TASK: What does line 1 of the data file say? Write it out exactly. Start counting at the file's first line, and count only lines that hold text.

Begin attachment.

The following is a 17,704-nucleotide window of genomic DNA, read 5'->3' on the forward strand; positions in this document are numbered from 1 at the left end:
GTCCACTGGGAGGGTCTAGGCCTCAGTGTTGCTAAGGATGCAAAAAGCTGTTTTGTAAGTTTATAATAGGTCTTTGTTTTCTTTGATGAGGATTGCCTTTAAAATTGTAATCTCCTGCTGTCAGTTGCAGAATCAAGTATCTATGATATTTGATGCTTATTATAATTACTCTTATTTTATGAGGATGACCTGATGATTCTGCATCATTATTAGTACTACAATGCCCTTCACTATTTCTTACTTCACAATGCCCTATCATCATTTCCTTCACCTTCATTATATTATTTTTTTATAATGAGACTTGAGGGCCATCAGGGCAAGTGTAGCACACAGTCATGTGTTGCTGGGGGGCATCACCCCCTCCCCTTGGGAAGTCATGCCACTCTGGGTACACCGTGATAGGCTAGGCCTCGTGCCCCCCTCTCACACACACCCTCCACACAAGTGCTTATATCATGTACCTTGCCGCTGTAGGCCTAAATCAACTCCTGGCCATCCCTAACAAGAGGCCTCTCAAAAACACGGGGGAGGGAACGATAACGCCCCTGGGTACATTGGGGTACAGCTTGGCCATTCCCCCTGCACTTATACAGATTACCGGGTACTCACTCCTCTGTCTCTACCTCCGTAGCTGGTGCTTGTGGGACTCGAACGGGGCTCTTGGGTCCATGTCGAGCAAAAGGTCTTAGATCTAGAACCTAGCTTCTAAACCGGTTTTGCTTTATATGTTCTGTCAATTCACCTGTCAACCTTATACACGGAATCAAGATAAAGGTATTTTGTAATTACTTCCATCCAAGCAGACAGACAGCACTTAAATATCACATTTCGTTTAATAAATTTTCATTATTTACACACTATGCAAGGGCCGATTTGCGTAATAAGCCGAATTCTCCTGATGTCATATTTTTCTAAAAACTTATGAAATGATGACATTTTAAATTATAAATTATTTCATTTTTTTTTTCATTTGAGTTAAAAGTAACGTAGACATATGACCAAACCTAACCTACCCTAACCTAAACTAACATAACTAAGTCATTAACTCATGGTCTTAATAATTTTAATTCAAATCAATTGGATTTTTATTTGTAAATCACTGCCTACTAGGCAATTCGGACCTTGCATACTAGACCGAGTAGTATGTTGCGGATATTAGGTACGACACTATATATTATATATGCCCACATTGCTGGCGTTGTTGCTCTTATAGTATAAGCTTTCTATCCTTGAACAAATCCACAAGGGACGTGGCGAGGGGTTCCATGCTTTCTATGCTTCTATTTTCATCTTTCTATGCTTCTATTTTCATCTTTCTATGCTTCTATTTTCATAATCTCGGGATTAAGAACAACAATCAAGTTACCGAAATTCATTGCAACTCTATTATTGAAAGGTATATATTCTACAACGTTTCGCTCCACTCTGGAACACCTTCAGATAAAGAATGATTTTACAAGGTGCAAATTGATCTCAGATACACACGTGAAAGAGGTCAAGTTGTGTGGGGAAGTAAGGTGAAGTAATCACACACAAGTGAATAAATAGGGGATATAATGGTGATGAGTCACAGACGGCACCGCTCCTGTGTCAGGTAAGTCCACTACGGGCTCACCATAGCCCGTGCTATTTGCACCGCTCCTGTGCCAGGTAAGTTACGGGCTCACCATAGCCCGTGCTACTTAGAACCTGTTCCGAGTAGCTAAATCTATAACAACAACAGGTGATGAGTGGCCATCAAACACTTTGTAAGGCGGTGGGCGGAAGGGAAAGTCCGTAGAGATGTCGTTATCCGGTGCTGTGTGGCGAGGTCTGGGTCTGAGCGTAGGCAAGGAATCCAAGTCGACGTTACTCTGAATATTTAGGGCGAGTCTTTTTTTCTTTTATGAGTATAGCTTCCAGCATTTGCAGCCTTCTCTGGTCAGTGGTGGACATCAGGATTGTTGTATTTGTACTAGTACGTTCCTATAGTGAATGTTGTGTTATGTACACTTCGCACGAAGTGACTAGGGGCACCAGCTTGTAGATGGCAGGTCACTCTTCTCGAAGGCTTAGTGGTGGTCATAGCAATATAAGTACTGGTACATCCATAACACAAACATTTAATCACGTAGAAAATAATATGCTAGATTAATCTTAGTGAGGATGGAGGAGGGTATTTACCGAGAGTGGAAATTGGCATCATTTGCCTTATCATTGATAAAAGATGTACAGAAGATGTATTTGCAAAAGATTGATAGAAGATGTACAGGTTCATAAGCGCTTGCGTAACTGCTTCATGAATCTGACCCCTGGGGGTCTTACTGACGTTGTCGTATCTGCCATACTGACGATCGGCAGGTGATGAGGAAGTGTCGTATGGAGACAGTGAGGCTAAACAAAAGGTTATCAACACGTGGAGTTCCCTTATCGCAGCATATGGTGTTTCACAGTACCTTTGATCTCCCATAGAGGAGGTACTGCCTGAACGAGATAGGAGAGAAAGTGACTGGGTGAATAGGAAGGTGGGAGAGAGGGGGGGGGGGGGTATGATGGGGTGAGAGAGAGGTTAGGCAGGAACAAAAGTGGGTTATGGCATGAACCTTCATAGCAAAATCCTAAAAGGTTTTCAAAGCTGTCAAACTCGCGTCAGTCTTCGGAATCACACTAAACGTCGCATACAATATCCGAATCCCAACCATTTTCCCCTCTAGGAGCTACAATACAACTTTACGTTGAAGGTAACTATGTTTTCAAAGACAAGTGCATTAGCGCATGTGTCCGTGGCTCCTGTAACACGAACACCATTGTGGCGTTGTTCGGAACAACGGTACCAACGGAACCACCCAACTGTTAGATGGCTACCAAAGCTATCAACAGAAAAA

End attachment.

The following is a 17,704-nucleotide window of genomic DNA, read 5'->3' on the forward strand; positions in this document are numbered from 1 at the left end: